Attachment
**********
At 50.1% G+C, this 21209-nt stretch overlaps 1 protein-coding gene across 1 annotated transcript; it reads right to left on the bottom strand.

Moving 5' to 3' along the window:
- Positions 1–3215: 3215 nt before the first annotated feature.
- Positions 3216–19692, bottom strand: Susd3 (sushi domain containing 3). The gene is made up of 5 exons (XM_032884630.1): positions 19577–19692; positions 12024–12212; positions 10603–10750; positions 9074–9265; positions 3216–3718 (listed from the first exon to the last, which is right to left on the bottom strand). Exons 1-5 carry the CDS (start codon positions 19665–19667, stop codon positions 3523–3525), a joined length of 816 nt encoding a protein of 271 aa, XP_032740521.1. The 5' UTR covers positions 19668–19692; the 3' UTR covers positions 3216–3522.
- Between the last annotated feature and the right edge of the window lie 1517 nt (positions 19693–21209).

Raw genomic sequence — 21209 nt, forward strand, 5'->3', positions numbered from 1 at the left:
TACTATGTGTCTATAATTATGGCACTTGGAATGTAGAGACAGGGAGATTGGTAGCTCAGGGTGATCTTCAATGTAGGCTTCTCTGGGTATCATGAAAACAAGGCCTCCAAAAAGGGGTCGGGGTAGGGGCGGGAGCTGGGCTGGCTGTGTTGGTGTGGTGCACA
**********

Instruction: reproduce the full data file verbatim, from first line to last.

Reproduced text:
At 50.1% G+C, this 21209-nt stretch overlaps 1 protein-coding gene across 1 annotated transcript; it reads right to left on the bottom strand.

Moving 5' to 3' along the window:
- Positions 1–3215: 3215 nt before the first annotated feature.
- Positions 3216–19692, bottom strand: Susd3 (sushi domain containing 3). The gene is made up of 5 exons (XM_032884630.1): positions 19577–19692; positions 12024–12212; positions 10603–10750; positions 9074–9265; positions 3216–3718 (listed from the first exon to the last, which is right to left on the bottom strand). Exons 1-5 carry the CDS (start codon positions 19665–19667, stop codon positions 3523–3525), a joined length of 816 nt encoding a protein of 271 aa, XP_032740521.1. The 5' UTR covers positions 19668–19692; the 3' UTR covers positions 3216–3522.
- Between the last annotated feature and the right edge of the window lie 1517 nt (positions 19693–21209).

Raw genomic sequence — 21209 nt, forward strand, 5'->3', positions numbered from 1 at the left:
TACTATGTGTCTATAATTATGGCACTTGGAATGTAGAGACAGGGAGATTGGTAGCTCAGGGTGATCTTCAATGTAGGCTTCTCTGGGTATCATGAAAACAAGGCCTCCAAAAAGGGGTCGGGGTAGGGGCGGGAGCTGGGCTGGCTGTGTTGGTGTGGTGCACA